Promises are the sweetest lies, reads a five-word inscription on my daughter’s WhatsApp profile picture. She is only 14, but this message struck a chord with me when I first saw it, something that caught me by surprise from the introverted teenager.
The message forced me to reflect on a string of broken promises made by our elected politicians under the guise of broad-based black economic empowerment (B-BBEE) policy, which has throughout its various iterations over the past 26 years only benefitted a tiny politically-connected black elite, while widening inequality among the people it was supposed to uplift.
The policy’s failure to deliver on its promise of radically increasing black economic participation is becoming a source of frustration and disenchantment among its intended black beneficiaries. As a result, an opposing view is beginning to emerge that B-BBEE will have to be completely overhauled or scrapped if black participation is to be deepened after the Covid-19 lockdown is lifted and the economy re-opened.
This alternative, anti-B-BBEE view emerged at a recent live Facebook panel discussion, known as Lockdown Convo, which I participated in alongside Thabo Masombuka, a lawyer and former policymaker at the department of trade and industry, and entrepreneur Mxolisi Goodman Buthelezi.
Panellists in the discussion, moderated by Miso Tini, agreed that B-BBEE was utterly ineffective and stuck in the mud. Simply put: The policy is encouraging conspicuous consumption by the black elite instead of aiding black people to be producers and distributors of goods and services.
Therefore, B-BBEE is not contributing to employment creation and industrial development, hence South Africa continues to struggle in eradicating high unemployment and inequality, currently sitting with a Gini coefficient of 0.63, the world’s highest.
First on the attack was Buthelezi, who argued that B-BBEE was anti-black and benefitted mainly white businesses. His argument was premised on the logic that B-BBEE scorecards – used in the evaluation of tenders – heavily favoured large white-owned companies during bidding for contracts in both public and private sectors.
This is because B-BBEE laws are structured in a way that make it easy for white companies to comply, thereby attaining higher ratings on their B-BBEE scorecards to the disadvantage of small black-owned, black-run companies. In other words, white companies end up becoming blacker than black firms. To drive his point home, Buthelezi pointed out that white firms – many of which have been in business longer than black companies – have the advantage of accumulating B-BBEE points on requirements that have nothing to do with their capabilities to execute jobs when bids are evaluated.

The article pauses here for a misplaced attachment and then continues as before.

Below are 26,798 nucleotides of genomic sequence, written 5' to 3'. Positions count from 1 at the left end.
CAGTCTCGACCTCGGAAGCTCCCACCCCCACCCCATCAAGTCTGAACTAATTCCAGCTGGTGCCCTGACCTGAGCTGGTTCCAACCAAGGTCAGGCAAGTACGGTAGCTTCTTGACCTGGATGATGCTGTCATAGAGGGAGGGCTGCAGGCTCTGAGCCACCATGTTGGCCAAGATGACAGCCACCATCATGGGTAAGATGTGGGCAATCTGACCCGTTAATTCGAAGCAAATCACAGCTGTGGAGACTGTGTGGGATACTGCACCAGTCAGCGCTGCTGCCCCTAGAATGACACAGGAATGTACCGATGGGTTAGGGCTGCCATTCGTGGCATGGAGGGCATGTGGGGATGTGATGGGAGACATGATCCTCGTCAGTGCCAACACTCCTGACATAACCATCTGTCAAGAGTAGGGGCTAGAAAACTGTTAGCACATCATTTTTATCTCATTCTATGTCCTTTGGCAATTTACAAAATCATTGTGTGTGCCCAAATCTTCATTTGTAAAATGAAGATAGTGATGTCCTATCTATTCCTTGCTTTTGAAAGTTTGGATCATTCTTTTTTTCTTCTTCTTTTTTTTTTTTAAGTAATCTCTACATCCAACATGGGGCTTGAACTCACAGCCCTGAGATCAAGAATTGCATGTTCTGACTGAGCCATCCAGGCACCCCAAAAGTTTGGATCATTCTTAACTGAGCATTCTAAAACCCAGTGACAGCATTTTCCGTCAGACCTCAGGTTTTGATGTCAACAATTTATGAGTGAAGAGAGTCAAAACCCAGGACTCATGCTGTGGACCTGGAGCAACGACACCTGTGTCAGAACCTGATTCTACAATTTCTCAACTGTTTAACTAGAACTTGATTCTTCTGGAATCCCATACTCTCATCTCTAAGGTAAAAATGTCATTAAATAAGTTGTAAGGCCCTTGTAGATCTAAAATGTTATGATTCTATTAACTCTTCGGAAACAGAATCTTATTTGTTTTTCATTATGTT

For example, a white company with 25% black ownership will attain a higher B-BBEE rating for employing more black people in senior management, training more black staff, and renovating a school in a poor black township.
On the other hand, a 100% black-owned company that does not train more people and renovate schools or clinics is outcompeted by white companies because tender adjudicators feel that it is doing less to empower communities than the white firm.
Buthelezi is advocating for the unbundling of the policy whereby elements of B-BBEE such as equity ownership, skills development, management control, enterprise and supplier development (ESD), and socioeconomic development are implemented separately and not combined into a single overarching policy.
All three panellists agreed that ESD, which is premised on giving black businesses preferential market access, must be tweaked to introduce tender set-asides, whereby a portion of procurement spend is ring-fenced for black-controlled suppliers.
I recommended that 50% of procurement spend in the public and private sectors be set aside for black suppliers that are at least 51% black-owned, controlled, and managed. In addition, about 80% of procurement spend must be placed in the hands of suppliers that directly produce the goods and services – not middlemen, who inflate costs of goods and services that are supplied mainly to municipalities and government departments. Taxpayers bear the brunt of this pillaging, with little or no jobs created by these transactions.
Tender set-asides must be strategically implemented to help black entrepreneurs own the means of production, thereby enabling them to own factories, banks, mines, retail supermarkets, telecoms, farms, and many other businesses that are primary producers of goods and services.
Masombuka, who is also the former CEO of the Construction Sector Charter Council, recommended that corruption in government procurement be dealt with by law enforcement and prosecutorial arms of the state. He agreed with the idea of the implementation of tender set-asides and conceded that B-BBEE must be overhauled to uplift the majority of South Africans, not a few people.
But he emphasised that the policy must remain a condition for doing business in our country, just like in Malaysia, where SA policymakers borrowed B-BBEE from. In Malaysia, it was used to increase economic participation of ethnic Malays in a Chinese-dominated economy.
As a start, the state must deploy its R800bn annual procurement spend to circumvent gatekeeping and fronting to reduce barriers to market entry for many skilled black entrepreneurs, who want to be involved in the production of goods and services. Gatekeepers are not only an impediment to economic participation; they are also a drag on employment generation and economic growth.
If our recommendations could be adopted by government, B-BBEE could go a long way towards forcing gatekeepers to be job-creating producers instead of big-spending consumers who instantly buy Range?Rovers from merely levying exorbitant mark-ups on goods supplied to the state.
Andile Ntingi is the chief executive and co-founder of GetBiz, an e-procurement and tender notification service.